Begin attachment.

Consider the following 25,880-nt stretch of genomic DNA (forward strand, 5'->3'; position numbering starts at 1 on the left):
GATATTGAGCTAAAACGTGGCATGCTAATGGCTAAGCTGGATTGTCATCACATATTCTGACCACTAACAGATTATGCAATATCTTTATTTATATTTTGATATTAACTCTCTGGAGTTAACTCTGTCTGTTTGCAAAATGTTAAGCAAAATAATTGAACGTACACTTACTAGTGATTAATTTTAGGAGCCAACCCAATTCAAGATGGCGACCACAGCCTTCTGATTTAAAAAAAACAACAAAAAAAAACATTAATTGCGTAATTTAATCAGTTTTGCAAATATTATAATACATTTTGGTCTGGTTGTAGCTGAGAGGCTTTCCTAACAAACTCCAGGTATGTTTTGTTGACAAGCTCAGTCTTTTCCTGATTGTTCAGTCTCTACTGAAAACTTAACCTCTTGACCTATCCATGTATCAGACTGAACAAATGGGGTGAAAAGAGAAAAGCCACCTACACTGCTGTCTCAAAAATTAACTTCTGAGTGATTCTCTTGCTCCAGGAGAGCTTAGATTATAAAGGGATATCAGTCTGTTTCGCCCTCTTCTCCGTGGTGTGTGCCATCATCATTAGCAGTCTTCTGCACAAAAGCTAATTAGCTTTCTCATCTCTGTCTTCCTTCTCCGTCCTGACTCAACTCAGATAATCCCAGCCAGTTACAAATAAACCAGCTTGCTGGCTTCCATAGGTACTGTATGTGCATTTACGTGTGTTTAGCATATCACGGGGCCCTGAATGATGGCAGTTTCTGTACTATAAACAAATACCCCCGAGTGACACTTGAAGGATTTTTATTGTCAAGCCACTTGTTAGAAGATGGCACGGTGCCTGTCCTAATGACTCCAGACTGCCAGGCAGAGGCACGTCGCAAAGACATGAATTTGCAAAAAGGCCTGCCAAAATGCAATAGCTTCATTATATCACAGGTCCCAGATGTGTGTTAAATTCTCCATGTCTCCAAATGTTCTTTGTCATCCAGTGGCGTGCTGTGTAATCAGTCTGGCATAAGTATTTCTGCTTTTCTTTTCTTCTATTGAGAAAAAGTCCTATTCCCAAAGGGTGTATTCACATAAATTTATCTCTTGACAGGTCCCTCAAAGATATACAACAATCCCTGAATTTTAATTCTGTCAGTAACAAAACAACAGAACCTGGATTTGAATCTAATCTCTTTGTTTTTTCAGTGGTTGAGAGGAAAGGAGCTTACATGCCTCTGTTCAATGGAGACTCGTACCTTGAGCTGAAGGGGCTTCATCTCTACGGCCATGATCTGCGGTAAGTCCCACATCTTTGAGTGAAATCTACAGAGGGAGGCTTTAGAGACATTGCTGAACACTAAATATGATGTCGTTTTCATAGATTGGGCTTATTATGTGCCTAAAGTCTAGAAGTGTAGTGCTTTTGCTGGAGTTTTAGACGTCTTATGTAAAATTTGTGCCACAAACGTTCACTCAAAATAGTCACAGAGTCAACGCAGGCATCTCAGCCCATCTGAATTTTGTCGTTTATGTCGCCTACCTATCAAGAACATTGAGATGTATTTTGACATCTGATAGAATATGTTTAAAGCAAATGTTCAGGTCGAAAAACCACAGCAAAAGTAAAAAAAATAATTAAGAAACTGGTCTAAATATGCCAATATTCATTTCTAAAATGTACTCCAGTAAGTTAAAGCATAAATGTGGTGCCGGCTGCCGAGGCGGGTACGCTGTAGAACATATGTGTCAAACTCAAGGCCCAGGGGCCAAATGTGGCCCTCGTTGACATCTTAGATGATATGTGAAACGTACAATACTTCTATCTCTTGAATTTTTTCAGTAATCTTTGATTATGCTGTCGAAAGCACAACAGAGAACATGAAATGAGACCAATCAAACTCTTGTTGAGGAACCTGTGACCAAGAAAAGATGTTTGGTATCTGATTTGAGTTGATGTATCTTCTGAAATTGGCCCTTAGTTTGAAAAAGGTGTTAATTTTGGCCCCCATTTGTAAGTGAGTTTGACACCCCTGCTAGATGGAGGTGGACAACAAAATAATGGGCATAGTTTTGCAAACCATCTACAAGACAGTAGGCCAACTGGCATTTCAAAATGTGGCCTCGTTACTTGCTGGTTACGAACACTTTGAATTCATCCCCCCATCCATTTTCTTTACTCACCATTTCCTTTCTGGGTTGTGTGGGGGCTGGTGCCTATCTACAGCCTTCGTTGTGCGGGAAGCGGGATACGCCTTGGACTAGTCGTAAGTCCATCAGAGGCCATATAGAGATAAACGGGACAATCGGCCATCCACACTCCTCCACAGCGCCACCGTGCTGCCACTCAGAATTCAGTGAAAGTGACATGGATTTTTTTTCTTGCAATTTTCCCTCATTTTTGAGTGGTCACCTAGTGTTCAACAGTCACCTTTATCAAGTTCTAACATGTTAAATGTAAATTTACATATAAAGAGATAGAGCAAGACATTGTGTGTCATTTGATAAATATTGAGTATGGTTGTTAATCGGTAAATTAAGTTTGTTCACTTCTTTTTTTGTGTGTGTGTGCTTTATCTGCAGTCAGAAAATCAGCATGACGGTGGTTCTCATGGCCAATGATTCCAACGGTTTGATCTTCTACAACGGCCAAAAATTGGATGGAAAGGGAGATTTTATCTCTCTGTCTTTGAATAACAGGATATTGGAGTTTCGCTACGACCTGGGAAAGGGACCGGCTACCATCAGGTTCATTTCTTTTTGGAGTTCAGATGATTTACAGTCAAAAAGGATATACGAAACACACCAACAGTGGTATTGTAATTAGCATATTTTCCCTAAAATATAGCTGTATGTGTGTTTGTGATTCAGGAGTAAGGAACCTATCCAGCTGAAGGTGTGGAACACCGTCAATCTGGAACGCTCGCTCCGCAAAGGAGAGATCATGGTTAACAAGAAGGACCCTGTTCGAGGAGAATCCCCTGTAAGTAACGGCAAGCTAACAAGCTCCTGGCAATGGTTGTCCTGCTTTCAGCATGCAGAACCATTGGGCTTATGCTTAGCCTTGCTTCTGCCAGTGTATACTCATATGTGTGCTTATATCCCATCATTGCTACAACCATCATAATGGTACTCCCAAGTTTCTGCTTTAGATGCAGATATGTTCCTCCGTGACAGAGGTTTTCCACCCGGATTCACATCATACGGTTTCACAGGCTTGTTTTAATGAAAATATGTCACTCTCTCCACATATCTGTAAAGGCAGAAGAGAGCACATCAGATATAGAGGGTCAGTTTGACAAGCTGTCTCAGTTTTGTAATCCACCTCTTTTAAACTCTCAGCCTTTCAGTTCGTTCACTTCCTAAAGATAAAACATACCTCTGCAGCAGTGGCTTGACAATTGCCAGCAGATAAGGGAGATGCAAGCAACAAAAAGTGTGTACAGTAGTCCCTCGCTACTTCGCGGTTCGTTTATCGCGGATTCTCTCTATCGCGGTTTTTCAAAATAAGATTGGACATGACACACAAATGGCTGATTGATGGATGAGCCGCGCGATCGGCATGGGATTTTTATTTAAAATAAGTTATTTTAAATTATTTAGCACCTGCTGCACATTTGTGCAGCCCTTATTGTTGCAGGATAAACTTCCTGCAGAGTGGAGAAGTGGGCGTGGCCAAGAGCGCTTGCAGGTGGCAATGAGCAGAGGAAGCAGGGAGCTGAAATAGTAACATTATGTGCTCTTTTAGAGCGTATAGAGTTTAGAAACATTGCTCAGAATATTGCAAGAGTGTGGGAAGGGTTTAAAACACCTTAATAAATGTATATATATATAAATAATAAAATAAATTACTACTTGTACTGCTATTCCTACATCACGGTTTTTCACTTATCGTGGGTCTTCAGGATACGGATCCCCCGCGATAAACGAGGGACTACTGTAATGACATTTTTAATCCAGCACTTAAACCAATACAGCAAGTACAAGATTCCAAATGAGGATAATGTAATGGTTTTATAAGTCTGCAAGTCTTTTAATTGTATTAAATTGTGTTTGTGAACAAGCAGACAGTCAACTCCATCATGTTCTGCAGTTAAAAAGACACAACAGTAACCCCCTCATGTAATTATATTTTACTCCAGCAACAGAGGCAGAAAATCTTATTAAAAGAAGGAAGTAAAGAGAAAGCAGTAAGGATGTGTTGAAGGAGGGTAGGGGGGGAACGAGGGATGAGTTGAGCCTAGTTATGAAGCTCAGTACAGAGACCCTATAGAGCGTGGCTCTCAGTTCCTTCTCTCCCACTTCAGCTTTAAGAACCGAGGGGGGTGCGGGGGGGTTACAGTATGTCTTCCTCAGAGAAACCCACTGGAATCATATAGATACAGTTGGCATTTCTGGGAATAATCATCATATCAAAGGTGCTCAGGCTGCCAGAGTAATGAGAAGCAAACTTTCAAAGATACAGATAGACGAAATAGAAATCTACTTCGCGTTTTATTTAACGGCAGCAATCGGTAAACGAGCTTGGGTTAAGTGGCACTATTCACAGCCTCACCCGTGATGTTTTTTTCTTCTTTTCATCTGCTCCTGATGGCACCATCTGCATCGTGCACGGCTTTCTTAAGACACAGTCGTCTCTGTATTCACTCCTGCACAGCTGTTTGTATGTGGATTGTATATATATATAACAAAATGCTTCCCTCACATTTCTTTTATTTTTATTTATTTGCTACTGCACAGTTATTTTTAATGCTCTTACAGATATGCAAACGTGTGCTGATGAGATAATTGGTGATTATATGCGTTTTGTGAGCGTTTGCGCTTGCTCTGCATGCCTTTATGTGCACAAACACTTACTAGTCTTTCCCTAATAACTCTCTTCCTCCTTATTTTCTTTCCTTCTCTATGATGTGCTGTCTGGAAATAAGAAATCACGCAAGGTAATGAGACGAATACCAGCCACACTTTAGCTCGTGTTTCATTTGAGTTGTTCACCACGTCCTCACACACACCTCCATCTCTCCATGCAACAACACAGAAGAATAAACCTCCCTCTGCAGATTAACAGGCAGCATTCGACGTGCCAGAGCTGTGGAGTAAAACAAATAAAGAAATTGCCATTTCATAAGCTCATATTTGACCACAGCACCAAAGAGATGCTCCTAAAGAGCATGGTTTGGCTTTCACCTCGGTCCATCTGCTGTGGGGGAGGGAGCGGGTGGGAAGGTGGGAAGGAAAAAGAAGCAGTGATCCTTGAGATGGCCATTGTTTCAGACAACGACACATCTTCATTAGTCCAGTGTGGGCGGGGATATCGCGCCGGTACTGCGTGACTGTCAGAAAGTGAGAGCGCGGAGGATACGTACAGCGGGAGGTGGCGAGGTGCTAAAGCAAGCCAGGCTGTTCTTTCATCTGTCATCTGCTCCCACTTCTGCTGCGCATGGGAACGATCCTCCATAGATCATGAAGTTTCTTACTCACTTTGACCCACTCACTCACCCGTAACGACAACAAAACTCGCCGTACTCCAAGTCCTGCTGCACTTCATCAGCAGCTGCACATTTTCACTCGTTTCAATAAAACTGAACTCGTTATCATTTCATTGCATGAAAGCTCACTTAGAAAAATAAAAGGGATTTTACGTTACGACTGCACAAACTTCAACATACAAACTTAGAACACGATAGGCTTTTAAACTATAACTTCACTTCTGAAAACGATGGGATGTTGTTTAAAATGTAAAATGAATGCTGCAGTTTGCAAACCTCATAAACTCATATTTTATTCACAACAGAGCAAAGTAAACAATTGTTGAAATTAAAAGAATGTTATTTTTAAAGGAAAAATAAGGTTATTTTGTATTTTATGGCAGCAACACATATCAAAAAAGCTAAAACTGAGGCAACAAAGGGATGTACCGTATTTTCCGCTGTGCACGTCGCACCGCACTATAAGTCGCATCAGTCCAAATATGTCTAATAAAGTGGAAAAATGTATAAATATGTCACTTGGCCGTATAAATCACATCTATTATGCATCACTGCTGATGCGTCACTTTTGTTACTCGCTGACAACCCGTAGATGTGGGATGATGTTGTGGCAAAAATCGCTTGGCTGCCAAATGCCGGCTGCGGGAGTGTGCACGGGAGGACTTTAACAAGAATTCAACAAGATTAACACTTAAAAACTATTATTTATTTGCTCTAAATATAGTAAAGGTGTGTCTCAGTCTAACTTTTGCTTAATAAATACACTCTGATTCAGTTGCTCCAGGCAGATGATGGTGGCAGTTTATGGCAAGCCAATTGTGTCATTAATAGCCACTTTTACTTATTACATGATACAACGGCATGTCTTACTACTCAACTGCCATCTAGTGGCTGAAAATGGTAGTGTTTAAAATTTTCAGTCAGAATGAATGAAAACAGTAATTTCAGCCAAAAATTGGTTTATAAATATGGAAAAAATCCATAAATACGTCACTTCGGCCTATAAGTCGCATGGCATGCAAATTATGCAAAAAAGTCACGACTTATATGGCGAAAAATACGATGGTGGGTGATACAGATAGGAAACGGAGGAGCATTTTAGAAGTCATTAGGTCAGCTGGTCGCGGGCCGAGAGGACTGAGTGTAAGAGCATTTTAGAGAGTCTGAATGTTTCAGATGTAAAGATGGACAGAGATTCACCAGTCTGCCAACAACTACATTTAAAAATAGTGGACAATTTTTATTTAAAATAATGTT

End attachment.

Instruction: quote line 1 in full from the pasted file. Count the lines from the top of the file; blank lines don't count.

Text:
Consider the following 25,880-nt stretch of genomic DNA (forward strand, 5'->3'; position numbering starts at 1 on the left):